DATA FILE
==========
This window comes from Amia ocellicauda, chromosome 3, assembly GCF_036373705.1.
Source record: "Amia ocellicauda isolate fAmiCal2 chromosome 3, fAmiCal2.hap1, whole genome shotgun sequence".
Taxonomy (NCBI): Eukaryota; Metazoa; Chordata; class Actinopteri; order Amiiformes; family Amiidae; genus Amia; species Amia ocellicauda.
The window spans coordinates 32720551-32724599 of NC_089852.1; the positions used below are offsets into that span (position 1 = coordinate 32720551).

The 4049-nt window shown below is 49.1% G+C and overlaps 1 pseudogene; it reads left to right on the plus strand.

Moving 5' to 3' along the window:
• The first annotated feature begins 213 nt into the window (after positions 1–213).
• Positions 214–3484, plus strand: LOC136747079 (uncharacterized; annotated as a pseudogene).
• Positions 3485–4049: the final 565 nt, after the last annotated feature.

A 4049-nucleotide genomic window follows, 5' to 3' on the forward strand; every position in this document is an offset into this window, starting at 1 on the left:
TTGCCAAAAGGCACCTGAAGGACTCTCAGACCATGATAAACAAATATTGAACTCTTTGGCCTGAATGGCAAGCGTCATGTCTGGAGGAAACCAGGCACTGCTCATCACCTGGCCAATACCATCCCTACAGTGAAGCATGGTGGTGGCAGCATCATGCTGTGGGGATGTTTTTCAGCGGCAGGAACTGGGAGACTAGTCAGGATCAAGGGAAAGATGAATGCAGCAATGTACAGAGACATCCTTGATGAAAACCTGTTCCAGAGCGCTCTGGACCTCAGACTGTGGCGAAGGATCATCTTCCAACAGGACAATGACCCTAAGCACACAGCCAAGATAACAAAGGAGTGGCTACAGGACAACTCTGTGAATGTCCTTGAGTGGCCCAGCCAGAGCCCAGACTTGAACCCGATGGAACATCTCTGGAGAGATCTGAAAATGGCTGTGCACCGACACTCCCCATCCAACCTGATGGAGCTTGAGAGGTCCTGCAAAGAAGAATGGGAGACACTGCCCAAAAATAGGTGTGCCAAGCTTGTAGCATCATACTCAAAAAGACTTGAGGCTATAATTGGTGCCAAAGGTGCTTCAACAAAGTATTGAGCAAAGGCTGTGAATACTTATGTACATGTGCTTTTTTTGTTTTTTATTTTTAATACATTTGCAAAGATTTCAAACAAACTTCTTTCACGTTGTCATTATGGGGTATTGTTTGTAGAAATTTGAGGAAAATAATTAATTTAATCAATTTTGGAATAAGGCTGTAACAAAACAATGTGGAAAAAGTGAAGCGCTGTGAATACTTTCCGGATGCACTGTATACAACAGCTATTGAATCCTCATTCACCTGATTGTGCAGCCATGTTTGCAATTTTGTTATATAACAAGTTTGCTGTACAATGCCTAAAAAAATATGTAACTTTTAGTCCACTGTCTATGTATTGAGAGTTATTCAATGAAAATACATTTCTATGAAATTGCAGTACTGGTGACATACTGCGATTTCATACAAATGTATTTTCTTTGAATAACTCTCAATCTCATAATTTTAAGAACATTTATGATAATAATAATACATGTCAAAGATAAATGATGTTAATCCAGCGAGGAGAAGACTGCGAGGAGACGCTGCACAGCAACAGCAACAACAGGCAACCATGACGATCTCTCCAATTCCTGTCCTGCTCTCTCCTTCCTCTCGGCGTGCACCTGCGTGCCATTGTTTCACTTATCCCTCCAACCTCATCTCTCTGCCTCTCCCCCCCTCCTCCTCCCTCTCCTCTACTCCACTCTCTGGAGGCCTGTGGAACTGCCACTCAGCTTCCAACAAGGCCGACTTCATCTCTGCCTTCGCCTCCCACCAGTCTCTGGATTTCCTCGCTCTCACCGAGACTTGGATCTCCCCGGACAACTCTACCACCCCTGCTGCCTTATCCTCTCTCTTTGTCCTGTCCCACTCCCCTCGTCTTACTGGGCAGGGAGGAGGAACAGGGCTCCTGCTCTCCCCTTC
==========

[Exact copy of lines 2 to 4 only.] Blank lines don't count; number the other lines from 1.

Source record: "Amia ocellicauda isolate fAmiCal2 chromosome 3, fAmiCal2.hap1, whole genome shotgun sequence".
Taxonomy (NCBI): Eukaryota; Metazoa; Chordata; class Actinopteri; order Amiiformes; family Amiidae; genus Amia; species Amia ocellicauda.
The window spans coordinates 32720551-32724599 of NC_089852.1; the positions used below are offsets into that span (position 1 = coordinate 32720551).